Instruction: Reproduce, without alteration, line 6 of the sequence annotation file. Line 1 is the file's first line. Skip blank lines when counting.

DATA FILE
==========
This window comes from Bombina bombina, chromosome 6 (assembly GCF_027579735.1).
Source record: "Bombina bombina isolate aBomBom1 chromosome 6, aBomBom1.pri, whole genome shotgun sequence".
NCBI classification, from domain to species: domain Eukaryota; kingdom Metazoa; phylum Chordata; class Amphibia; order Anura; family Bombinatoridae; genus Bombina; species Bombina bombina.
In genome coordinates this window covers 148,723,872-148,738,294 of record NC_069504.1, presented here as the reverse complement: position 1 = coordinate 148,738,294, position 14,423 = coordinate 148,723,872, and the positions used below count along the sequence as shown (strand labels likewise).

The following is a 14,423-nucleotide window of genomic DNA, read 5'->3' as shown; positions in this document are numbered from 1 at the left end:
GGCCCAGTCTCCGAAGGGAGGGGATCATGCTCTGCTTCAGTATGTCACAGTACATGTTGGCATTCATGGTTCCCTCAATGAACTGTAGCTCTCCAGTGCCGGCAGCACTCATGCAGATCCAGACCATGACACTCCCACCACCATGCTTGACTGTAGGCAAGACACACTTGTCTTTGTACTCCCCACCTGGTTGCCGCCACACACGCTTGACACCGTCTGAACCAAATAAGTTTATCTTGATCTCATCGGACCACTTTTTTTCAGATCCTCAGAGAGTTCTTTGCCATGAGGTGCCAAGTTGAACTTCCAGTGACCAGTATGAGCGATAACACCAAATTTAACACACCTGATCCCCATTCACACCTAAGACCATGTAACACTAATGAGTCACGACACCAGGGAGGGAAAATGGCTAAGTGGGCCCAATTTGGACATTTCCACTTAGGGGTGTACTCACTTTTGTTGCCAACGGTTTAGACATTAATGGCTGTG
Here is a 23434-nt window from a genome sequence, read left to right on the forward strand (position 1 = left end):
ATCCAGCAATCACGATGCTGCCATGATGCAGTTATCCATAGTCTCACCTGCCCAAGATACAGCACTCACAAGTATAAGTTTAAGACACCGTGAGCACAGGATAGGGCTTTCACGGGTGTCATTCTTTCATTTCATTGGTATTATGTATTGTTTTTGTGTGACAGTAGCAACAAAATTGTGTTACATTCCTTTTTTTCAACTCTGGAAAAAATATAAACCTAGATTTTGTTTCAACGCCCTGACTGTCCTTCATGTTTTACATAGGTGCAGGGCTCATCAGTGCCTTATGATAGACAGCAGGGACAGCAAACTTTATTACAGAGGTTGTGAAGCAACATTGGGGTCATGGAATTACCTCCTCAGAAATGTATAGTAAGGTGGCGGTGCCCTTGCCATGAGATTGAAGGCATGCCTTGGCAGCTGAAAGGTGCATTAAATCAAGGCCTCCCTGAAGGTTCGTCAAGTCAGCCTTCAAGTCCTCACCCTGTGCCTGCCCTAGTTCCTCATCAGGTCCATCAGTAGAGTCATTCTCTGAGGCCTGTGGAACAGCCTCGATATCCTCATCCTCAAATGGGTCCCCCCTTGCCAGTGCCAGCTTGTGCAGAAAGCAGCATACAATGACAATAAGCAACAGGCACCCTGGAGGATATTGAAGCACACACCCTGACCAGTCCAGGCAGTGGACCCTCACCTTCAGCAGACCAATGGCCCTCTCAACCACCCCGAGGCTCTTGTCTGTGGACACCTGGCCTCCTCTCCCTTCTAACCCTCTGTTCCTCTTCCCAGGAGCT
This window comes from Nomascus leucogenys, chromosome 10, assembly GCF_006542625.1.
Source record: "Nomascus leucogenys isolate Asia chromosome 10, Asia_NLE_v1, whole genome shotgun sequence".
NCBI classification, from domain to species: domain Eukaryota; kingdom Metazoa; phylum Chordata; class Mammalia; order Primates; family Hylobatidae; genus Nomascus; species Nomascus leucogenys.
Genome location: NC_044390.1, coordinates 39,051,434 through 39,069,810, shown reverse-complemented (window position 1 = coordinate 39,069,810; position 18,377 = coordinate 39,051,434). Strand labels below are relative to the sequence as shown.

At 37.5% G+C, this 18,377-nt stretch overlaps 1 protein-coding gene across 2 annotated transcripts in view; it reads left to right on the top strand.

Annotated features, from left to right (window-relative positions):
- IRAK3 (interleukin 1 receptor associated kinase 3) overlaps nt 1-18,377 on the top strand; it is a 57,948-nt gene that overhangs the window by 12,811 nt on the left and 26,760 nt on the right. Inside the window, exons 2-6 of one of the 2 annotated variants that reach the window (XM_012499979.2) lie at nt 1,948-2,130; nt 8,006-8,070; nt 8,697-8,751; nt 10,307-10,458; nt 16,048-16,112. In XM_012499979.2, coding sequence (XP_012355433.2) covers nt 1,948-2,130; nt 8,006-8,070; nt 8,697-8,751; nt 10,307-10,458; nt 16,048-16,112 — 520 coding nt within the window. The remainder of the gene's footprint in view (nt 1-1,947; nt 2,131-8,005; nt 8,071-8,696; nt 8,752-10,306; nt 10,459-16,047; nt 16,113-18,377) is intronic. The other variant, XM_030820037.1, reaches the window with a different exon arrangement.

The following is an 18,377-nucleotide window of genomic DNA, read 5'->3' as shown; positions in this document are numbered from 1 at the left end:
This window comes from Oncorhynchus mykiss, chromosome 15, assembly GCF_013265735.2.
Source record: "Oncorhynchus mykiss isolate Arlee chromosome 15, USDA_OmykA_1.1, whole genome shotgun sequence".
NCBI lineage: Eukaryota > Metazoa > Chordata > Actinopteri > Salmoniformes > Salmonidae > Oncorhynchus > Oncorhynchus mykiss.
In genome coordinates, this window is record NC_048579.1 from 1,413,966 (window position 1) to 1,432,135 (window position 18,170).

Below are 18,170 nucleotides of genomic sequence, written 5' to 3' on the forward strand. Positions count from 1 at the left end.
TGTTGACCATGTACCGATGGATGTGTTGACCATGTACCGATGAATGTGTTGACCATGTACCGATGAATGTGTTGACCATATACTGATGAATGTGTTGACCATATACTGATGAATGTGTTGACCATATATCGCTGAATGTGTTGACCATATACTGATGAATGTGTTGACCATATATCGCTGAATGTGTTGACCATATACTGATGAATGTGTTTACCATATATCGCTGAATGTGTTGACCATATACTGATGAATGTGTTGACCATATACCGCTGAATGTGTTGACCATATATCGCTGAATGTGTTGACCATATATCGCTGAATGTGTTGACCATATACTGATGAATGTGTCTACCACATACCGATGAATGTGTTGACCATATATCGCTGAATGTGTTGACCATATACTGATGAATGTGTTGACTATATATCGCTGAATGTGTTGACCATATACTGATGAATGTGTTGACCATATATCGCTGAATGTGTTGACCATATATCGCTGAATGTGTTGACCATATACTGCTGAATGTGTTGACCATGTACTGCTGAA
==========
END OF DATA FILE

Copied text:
GGCCCAGTCTCCGAAGGGAGGGGATCATGCTCTGCTTCAGTATGTCACAGTACATGTTGGCATTCATGGTTCCCTCAATGAACTGTAGCTCTCCAGTGCCGGCAGCACTCATGCAGATCCAGACCATGACACTCCCACCACCATGCTTGACTGTAGGCAAGACACACTTGTCTTTGTACTCCCCACCTGGTTGCCGCCACACACGCTTGACACCGTCTGAACCAAATAAGTTTATCTTGATCTCATCGGACCACTTTTTTTCAGATCCTCAGAGAGTTCTTTGCCATGAGGTGCCAAGTTGAACTTCCAGTGACCAGTATGAGCGATAACACCAAATTTAACACACCTGATCCCCATTCACACCTAAGACCATGTAACACTAATGAGTCACGACACCAGGGAGGGAAAATGGCTAAGTGGGCCCAATTTGGACATTTCCACTTAGGGGTGTACTCACTTTTGTTGCCAACGGTTTAGACATTAATGGCTGTG